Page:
Inspiration Series: Celtic Cross Stitch

Use what talent you possess, the woods would be very silent if no birds sang there except those that sang best.

henry van dyke

I love the Henry Van Dyke quote in the margin to the left. I think it is especially relevant to quilters. We all fall into the average, good, better, best, elite spectrum somewhere in the quilting craft – whether it be piecing, applique, quilting, embellishing, etc. It is important to remember we can all create something beautiful at any skill level. We should refrain from comparing our work to other quilters, and appreciate our own talents. I recently listened to a pod cast with Angela Walters on Sit and Sew radio. In this podcast, Angela talked about when she teaches her classes, she doesn’t want her students to try to make their quilting look like hers. She wants them to have their own style and appreciate what they made. I love that message!

green is the new black

There are all different shades of green in nature, so why not put all different shades of green in a quilt? Fabric choices don’t always have to be matchy-matchy!

I had the idea to begin using discarded cross stitch pieces in quilts, so I began by doing an Ebay search for discarded blocks. I came across these Celtic squares and I snatched them up. Then, I attacked my scrap stash of green 1930s fabrics. I wanted a design that was easy and would make a big quilt. I used the snowball block idea to cap off the corners of the cross stitch squares. Next, I cut one inch strips and sewed 4 layers around and around the large cross stitch center, like you would a log cabin block. When I had extra ends leftover of the green strips, I simply sewed them end to end, and used them as one strip and kept going. There is a closeup picture of this in the trio of pictures below.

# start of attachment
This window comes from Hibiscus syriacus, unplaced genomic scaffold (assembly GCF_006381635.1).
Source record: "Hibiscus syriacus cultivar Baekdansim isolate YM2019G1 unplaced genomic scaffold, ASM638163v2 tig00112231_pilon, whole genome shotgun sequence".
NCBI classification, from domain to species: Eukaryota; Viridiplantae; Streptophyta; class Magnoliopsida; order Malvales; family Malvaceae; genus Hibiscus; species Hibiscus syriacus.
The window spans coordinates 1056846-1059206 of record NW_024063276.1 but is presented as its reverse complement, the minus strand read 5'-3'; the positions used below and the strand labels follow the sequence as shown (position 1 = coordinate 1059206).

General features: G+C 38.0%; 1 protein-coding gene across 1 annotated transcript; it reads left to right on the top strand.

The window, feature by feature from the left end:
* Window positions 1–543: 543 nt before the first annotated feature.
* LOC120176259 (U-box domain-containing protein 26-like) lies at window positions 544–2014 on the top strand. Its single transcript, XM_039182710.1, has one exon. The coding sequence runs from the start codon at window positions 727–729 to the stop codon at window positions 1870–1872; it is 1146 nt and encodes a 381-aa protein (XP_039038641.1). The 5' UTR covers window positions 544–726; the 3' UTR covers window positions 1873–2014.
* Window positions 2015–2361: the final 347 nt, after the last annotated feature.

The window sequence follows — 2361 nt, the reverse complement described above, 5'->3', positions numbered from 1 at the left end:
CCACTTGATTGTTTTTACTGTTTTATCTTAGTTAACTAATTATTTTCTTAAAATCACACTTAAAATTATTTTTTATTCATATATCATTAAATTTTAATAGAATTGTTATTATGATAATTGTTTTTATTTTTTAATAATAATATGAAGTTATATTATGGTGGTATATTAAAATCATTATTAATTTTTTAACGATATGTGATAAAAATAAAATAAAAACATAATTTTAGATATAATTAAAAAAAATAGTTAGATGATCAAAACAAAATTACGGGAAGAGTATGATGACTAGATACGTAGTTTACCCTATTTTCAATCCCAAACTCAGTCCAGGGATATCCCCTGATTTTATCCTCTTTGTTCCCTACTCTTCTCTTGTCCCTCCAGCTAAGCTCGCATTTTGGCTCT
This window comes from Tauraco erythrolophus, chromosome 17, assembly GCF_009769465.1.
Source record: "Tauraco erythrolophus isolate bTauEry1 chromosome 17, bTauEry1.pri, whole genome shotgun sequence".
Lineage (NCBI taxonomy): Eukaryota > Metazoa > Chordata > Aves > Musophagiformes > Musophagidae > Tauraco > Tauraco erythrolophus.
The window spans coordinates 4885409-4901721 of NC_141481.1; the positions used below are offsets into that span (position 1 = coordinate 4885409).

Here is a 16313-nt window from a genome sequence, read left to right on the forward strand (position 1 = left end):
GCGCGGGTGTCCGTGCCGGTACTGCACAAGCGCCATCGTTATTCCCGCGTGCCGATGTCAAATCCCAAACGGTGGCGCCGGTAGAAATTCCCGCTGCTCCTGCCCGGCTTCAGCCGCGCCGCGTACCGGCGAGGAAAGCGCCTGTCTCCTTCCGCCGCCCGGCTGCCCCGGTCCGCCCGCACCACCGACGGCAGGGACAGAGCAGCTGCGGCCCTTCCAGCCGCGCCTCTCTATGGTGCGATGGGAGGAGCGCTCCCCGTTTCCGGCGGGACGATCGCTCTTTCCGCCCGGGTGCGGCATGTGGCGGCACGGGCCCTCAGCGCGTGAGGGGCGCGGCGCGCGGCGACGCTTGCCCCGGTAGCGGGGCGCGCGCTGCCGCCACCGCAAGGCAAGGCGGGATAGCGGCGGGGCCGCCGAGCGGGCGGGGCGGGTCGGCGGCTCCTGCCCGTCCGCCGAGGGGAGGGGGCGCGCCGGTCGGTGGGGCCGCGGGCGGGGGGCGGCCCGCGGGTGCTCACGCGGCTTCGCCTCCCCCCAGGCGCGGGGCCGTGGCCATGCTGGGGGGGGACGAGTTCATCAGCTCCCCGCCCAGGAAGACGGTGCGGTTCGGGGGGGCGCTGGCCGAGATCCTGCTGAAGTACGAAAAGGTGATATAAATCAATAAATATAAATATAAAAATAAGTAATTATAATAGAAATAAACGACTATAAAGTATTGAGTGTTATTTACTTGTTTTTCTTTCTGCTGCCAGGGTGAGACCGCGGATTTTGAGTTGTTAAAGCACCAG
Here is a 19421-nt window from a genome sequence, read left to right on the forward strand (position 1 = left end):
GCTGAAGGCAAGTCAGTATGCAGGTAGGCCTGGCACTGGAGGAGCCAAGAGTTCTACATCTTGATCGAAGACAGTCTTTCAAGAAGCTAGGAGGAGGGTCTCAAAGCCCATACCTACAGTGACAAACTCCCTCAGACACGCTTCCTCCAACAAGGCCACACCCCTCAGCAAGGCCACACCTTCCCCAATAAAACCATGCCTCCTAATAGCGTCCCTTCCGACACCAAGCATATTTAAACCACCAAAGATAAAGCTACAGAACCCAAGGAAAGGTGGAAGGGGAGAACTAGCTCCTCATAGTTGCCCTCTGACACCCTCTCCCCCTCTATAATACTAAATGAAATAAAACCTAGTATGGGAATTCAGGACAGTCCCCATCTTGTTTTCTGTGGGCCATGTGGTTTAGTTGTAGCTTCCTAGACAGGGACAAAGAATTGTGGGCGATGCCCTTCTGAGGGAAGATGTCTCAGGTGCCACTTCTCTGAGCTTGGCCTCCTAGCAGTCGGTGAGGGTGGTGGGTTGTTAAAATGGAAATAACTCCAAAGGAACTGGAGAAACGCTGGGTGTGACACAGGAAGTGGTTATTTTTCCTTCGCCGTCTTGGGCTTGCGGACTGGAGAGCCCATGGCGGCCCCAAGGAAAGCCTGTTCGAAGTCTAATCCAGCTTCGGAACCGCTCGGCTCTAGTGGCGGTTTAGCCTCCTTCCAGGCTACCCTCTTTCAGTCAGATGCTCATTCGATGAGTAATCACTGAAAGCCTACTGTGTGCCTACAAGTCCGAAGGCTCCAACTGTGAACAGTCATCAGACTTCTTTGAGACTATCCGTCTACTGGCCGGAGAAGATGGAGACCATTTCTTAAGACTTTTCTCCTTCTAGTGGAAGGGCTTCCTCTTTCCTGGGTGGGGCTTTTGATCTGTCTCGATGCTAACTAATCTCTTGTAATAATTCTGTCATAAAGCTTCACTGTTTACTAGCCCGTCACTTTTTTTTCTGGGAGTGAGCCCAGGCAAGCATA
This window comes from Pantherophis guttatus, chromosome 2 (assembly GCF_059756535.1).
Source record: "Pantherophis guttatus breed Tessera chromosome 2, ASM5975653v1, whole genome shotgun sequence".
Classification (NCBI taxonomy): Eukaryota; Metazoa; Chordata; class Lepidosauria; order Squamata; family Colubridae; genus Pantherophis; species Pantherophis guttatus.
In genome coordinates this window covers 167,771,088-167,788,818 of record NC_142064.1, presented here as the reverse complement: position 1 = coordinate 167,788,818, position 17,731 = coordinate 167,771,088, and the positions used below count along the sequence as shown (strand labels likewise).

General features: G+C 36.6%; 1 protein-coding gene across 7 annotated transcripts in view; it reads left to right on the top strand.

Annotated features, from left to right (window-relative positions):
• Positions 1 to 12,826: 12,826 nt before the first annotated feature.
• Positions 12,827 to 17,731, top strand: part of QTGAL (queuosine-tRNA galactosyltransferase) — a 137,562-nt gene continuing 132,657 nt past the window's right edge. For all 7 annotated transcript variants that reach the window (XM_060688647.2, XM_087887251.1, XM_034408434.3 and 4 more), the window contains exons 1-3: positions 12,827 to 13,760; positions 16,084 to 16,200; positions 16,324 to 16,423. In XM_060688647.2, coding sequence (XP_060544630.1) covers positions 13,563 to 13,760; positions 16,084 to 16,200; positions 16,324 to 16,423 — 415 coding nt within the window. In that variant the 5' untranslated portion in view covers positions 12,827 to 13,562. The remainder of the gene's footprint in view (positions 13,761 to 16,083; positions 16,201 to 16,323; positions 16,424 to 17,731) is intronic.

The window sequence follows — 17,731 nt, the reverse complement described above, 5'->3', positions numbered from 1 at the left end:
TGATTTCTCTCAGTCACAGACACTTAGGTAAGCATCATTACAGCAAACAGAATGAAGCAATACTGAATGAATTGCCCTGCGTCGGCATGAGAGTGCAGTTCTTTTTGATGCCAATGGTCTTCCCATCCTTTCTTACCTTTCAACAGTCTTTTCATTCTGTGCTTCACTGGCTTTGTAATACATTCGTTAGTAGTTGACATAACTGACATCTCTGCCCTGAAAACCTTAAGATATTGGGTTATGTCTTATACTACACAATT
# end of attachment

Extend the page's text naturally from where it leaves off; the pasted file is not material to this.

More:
Insider Info

I had the idea to use discarded cross stitch pieces in a quilt. I found these Celtic squares on Ebay and snatched them up. I had not observed in the photos the dye dots for cross stitch placement still very much visible. This added a lengthy process of getting the dots off the fabric. I used a product called Simple Green and it worked very well. I added some to warm water to dilute the Simple Green, and left the blocks to soak for a few minutes. I then vigorously rubbed the fabrics together to get the dots out. It eventually worked and the chemicals did not damage the threads or fabric at all.

I had just taken Patsy Johnson’s Feather Quilting class on Craftsy and I was ready to try my hand at feathers. This was the perfect quilt to practice on because the busy fabrics prevent anyone (even me) from noticing mistakes and inconsistencies.

I had fun using up scraps for the backing. This fed my frugal soul! I cut all the scraps simply the size of my acrylic ruler, to make things easy. The result is a backing that is almost as attractive as the front! It took some time to piece, but the piecing was easy and it was great to use up fabrics.

What about you?

How has the color green influenced your fabric choices? Have you used green much in quilts?



I echo quilted around the cross stitch design.


This pieced backing was a great way to use up scraps.


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Don’t miss an opportunity at the folk school!

Click the photo to see Jo Glover’s You Tube video tutorial

An excellent book about incorporating culture and quilts

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